“No legal objection” The Committee on Territories Weights in, Part Two

Galusha Grow

Galusha Grow

Galusha Grow’s (R-PA) Committee on Territories reported that the territorial phase of government constituted a necessary evil. The white men of a newly colonized area simply could not afford a state government, nor could the poor state of infrastructure, communications, and the hazards of the frontier support one. Without federal largess, they would live long in anarchy. Thus Congress stepped in and established a government on the nation’s dime, filling the gap until the white colonists existed in sufficient number to pay for it themselves. In exchange, Congress took a supervisory role over the territory. That necessarily impinged on the self-government of the colonists, but since they hadn’t lost any of their natural capacity for self-rule the Congress had a responsibility to end the territorial stage and admit the territory as a state as soon as the circumstances justified it. Neither of these amounted to a Constitutional requirement, and Grow came armed with exceptions, but it did make for a kind of moral obligation to admit Kansas.

Provided, of course, Kansas had written a republican constitution and had the numbers. Grow turned first to the numbers. He cited an estimate that Daniel Woodson, Secretary of Kansas, had forwarded to Franklin Pierce and which Pierce duly transmitted over to Congress. Did twenty-five thousand suffice? If not, Woodson’s number had aged a six months. If the trends from then continued, then Grow expected “forty-five or fifth thousand” white people on the ground. “Each month,” he tactfully added

from excitement and stimulus given toe migration in all parts of the Union to this Territory, adds largely to its numbers.

Eli Thayer

Eli Thayer

Ely Thayer and Jefferson Buford don’t come up by name, but everybody knew exactly who and what Grow meant.

Grow stressed that, while the Congress might have certain conventions on the point, the Constitution laid out no hard number of white people that justified statehood. It, like the rest of the admission process, hung on Congress’ sovereign discretion. This “affords no uniform precedent.” For Tennessee, the Congress accepted a bit more than 32,013 (its population in the 1790 census). Louisiana came in with than 34,311 (1810 census). Indiana passed the finish line with less than 23,890 (1810 again). Mississippi shed its territorial status with less than 42,176 (1820). Missouri had 55,988 whites (1820), Arkansas 25,671 (1830). Florida finished up the list with 27,943 and change (1840 census). Nothing like a pattern emerges here, unless it sets a bar blurred across the low-to-mid tens of thousands. By Woodson’s estimate, Kansas had somewhere around as many people on hand as Indiana, Arkansas, and Florida did when Congress admitted them. Grow slid neatly into taking his projected growth as a given and pointed out that Kansas’ population exceeded that of “many of the States and the time of their admission into the Union.”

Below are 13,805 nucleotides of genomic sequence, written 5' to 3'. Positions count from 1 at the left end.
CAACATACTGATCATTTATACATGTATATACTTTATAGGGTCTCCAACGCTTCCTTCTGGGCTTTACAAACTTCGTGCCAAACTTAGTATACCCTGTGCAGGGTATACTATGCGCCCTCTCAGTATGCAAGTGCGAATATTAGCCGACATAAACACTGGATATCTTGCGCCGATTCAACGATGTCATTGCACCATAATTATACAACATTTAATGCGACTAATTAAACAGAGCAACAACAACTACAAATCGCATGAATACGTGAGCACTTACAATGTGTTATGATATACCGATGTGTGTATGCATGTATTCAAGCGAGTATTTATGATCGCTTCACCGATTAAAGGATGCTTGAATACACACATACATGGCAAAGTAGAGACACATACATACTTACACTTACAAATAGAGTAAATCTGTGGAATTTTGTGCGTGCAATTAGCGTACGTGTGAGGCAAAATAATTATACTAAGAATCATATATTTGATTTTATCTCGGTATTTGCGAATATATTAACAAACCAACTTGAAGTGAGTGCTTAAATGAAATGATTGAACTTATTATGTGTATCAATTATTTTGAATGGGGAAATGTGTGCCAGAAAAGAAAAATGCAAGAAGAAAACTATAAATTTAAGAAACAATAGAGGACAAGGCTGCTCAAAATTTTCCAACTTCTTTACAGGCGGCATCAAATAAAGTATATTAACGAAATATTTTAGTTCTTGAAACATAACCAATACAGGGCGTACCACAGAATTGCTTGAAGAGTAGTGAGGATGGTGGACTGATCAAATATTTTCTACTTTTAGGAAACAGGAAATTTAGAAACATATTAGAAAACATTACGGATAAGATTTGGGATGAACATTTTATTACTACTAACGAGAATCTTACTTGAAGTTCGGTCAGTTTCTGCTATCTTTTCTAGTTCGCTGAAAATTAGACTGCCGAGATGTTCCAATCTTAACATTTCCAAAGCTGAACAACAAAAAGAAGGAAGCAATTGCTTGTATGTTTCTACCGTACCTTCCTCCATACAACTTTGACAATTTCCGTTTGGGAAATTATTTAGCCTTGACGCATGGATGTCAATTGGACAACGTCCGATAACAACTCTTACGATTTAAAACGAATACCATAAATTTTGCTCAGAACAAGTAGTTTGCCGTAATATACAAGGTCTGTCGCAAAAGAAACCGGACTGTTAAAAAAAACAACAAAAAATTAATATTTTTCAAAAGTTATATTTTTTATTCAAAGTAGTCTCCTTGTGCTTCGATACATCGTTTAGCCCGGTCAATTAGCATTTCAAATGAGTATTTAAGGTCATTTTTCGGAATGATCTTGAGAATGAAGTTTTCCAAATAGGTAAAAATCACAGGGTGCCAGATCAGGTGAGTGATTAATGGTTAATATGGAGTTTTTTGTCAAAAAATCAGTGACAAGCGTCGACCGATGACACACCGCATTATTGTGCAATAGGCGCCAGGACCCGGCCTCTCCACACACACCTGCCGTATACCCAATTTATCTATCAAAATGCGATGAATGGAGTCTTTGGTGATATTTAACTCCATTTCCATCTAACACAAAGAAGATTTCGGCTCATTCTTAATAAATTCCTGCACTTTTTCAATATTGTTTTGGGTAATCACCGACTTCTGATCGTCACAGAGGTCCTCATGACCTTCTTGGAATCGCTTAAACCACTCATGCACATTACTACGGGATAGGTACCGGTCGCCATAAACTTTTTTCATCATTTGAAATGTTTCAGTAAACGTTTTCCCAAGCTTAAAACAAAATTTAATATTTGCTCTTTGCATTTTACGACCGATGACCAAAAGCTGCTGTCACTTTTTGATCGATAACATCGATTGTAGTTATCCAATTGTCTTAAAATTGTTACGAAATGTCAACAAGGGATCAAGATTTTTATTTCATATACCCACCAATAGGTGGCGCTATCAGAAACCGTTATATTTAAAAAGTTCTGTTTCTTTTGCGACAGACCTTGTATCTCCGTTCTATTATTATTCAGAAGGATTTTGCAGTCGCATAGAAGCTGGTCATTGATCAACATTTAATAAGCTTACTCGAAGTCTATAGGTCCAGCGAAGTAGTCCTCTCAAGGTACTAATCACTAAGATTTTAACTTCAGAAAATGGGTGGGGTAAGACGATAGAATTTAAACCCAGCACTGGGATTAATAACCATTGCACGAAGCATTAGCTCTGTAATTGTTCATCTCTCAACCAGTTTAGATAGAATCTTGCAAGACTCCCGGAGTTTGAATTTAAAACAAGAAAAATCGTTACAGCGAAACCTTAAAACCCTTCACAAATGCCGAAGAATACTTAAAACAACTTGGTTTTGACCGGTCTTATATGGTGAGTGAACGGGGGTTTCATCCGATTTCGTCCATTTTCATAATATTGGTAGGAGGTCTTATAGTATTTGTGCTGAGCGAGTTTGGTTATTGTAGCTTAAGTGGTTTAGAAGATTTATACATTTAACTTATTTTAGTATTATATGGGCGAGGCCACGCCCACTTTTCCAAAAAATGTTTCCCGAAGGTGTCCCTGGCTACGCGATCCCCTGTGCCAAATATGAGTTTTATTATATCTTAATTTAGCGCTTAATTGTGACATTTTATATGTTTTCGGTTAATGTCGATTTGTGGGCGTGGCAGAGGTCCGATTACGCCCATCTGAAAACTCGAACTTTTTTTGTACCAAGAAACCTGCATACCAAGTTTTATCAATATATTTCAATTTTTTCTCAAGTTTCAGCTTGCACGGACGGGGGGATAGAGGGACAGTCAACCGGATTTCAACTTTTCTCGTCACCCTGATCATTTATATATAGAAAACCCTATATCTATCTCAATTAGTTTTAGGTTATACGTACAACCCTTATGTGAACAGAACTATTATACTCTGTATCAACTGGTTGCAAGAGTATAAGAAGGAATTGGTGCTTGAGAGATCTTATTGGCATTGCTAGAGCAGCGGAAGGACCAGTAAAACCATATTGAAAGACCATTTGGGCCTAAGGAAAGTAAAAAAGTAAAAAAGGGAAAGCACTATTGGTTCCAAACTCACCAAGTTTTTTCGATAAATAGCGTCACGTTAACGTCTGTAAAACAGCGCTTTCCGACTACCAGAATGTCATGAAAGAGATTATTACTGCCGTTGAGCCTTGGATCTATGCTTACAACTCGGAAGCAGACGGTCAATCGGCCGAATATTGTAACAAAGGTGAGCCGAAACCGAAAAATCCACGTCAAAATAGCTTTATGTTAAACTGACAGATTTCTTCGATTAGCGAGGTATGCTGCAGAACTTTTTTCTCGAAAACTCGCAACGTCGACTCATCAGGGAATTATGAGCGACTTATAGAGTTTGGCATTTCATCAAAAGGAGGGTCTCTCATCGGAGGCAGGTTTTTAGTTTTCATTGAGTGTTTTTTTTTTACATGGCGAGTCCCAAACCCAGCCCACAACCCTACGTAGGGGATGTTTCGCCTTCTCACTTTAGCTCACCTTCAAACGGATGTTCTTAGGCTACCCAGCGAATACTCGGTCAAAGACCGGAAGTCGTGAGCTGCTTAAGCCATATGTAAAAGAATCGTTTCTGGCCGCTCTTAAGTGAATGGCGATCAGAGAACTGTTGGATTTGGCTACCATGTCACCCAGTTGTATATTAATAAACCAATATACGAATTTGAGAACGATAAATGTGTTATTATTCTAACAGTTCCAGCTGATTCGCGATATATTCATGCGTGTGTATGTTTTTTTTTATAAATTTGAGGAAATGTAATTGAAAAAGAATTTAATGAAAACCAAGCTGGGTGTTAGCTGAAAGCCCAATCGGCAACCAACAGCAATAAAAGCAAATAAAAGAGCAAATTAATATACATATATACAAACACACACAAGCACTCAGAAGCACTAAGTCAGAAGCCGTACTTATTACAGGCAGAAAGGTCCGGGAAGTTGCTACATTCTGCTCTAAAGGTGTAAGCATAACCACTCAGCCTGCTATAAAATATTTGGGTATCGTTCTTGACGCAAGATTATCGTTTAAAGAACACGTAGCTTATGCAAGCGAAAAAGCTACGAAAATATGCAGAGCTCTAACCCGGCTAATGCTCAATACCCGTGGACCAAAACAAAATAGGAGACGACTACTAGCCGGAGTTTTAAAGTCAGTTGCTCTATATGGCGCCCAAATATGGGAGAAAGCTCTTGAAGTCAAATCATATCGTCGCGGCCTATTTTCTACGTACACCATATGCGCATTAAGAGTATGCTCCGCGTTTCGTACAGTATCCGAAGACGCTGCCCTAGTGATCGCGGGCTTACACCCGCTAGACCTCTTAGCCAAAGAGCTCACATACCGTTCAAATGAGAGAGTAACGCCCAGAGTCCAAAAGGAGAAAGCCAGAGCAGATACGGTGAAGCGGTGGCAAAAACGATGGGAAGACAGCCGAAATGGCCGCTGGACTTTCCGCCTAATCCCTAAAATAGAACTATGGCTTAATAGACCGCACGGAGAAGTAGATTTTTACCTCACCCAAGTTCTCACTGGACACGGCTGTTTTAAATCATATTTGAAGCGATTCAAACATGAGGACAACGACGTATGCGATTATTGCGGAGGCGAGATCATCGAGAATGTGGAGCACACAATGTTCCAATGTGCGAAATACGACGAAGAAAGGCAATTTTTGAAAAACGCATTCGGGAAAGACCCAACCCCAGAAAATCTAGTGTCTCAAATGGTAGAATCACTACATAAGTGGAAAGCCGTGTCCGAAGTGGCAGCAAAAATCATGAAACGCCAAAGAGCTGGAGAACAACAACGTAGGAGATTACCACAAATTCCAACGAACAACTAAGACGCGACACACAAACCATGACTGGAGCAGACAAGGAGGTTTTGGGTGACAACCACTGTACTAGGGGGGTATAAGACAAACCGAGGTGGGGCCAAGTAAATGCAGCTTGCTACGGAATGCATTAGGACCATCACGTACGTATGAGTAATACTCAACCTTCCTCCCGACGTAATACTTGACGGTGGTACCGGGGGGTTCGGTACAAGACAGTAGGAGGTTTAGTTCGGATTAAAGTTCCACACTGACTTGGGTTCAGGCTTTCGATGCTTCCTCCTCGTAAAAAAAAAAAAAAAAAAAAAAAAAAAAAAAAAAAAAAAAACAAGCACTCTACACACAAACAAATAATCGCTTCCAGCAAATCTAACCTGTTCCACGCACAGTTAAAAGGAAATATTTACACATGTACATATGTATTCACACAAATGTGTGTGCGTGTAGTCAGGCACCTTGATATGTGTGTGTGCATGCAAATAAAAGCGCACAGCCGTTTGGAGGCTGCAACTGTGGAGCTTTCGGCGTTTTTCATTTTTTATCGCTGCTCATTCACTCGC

All of this makes Kansas petition for statehood, which it claimed to already half-possess by taking it on itself to write a constitution, sound very normal. Grow held that accepted conventions did not make for binding precedent, so the fact that Congress had not given leave for any such thing didn’t matter. His committee grappled with the issue all the same. “In a majority of cases” Congress gave advance permission for constitution writing, but not every one. Tennessee, Arkansas, Michigan, Florida, and Iowa went on without an enabling act. The Constitution didn’t require one and its lack had produced no great evil. Congress retroactively endorsed them through the acts of admission. What it could do for five territories, it could do for a sixth.

Benjamin Franklin Butler of New York

Benjamin Franklin Butler of New York

Furthermore if one wanted a precedent, then Galusha Grow had one that neither ex-Democrats like himself nor present members of the Democracy could lightly set aside. Arkansas had a constitutional convention without the permission of Congress or their legislature. The governor wrote asking if he had a duty to put a stop to that. Andrew Jackson, through Attorney General Benjamin Franklin Butler (the New York lawyer, not the Massachusetts general), wrote back

They undoubtedly possess the ordinary privileges and immunities of citizens of the United States. Among these is the right of the people peacably to assemble and to petition the government for the redress of grievances. In the exercise of this right, the inhabitants of Arkansas may peaceably meet together in primary assembly, or in convention chosen by such assemblies, for the purpose of petitioning Congress to abrogate the Territorial government, and to admit them into the Union as an independent State. The particular form which they may give to their petition cannot be material so long as they confine themselves to the mere right of petitioning, and conduct all their proceedings in a peaceable manner. And as the power of Congress over the whole subject is plenary and unlimited, they may accept any constitution framed, which in their judgment meets the sense of the people to be affected by it.

Twenty years back, Old Hickory’s administration practically looked into the future and blessed the free state movement. Even if the petition came with a constitution attached, as Kansas’ had, Butler said

I perceive no legal objection to their power to do so.

Advertisements